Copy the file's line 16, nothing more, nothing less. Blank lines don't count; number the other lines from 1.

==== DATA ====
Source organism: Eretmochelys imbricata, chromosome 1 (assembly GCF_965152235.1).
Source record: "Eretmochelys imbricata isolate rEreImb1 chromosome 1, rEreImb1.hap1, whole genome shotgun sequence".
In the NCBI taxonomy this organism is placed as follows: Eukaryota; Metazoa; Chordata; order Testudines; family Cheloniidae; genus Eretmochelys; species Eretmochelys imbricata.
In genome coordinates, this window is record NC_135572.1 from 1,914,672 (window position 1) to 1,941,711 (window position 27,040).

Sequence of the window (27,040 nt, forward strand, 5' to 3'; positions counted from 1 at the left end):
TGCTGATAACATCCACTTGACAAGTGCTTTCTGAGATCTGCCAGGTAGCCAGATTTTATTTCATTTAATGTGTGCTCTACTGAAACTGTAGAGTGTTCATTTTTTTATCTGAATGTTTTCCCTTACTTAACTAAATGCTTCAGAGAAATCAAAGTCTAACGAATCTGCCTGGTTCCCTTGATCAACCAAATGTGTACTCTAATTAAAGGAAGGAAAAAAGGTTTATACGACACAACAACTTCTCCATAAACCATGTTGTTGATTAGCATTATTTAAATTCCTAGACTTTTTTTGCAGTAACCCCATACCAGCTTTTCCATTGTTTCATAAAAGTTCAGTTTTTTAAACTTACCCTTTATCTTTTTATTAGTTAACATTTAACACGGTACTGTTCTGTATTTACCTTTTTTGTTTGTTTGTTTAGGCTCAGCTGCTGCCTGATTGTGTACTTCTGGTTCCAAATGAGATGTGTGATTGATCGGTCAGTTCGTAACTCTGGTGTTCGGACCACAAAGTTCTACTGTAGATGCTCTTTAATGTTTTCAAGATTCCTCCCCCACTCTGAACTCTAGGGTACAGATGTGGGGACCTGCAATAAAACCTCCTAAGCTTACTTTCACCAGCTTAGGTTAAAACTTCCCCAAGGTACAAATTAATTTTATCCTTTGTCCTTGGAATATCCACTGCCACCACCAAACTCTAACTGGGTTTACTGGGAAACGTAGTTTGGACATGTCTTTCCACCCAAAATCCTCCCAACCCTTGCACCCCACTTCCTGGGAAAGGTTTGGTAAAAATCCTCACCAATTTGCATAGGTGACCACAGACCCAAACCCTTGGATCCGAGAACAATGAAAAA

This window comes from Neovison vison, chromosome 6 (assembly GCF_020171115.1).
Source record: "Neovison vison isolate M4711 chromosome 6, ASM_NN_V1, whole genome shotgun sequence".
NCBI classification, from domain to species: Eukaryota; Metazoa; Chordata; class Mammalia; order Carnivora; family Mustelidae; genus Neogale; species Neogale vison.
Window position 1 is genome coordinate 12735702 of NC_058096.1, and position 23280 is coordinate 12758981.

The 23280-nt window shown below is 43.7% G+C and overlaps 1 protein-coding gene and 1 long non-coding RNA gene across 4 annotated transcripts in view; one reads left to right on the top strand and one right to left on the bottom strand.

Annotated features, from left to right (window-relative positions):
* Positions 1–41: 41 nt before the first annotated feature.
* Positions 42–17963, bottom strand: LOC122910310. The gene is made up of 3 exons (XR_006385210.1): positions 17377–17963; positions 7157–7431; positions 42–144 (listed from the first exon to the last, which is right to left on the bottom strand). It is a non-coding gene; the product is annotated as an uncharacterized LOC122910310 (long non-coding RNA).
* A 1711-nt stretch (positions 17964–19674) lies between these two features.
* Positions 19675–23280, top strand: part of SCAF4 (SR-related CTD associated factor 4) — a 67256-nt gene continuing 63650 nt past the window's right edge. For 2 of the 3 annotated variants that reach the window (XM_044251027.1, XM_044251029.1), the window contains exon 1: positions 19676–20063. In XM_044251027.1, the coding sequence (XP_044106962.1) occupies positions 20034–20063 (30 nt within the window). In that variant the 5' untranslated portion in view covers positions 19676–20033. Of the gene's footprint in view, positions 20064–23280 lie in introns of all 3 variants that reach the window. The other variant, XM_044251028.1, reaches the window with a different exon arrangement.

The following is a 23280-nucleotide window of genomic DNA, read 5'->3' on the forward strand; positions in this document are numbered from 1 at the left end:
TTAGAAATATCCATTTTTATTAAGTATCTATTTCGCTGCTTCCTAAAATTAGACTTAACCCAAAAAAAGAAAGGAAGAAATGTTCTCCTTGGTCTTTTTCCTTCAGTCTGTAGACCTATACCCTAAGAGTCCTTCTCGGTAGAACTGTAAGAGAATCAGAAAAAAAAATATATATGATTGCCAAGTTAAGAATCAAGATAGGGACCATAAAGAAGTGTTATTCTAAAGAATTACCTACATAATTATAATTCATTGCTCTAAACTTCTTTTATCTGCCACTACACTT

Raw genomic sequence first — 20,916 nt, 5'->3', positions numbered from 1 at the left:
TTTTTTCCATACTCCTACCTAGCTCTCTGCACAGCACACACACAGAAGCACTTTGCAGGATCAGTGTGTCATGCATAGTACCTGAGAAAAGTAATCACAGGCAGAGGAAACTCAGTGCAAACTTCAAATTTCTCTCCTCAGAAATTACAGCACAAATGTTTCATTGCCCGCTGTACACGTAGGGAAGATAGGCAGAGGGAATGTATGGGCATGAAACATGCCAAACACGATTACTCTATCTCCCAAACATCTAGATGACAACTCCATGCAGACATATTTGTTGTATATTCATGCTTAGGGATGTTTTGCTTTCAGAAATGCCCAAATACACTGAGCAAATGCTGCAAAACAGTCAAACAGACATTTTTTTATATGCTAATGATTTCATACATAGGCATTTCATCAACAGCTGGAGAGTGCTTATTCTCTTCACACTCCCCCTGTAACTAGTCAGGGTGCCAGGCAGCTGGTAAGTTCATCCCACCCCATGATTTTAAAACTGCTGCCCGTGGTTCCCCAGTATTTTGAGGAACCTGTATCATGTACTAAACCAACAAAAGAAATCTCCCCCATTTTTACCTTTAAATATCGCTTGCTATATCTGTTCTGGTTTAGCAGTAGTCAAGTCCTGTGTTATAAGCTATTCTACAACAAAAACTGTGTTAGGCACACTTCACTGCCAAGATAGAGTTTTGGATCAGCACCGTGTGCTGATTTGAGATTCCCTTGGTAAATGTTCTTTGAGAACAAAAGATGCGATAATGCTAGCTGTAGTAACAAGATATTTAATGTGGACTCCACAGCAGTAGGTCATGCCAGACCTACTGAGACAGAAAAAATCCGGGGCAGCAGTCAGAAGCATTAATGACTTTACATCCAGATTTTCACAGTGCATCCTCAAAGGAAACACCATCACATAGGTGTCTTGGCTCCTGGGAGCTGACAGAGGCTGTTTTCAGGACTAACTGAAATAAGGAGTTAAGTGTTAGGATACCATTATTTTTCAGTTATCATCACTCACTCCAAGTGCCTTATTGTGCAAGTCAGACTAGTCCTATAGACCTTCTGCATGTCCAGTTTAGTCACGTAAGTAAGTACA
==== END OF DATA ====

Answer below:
* Positions 19675–23280, top strand: part of SCAF4 (SR-related CTD associated factor 4) — a 67256-nt gene continuing 63650 nt past the window's right edge. For 2 of the 3 annotated variants that reach the window (XM_044251027.1, XM_044251029.1), the window contains exon 1: positions 19676–20063. In XM_044251027.1, the coding sequence (XP_044106962.1) occupies positions 20034–20063 (30 nt within the window). In that variant the 5' untranslated portion in view covers positions 19676–20033. Of the gene's footprint in view, positions 20064–23280 lie in introns of all 3 variants that reach the window. The other variant, XM_044251028.1, reaches the window with a different exon arrangement.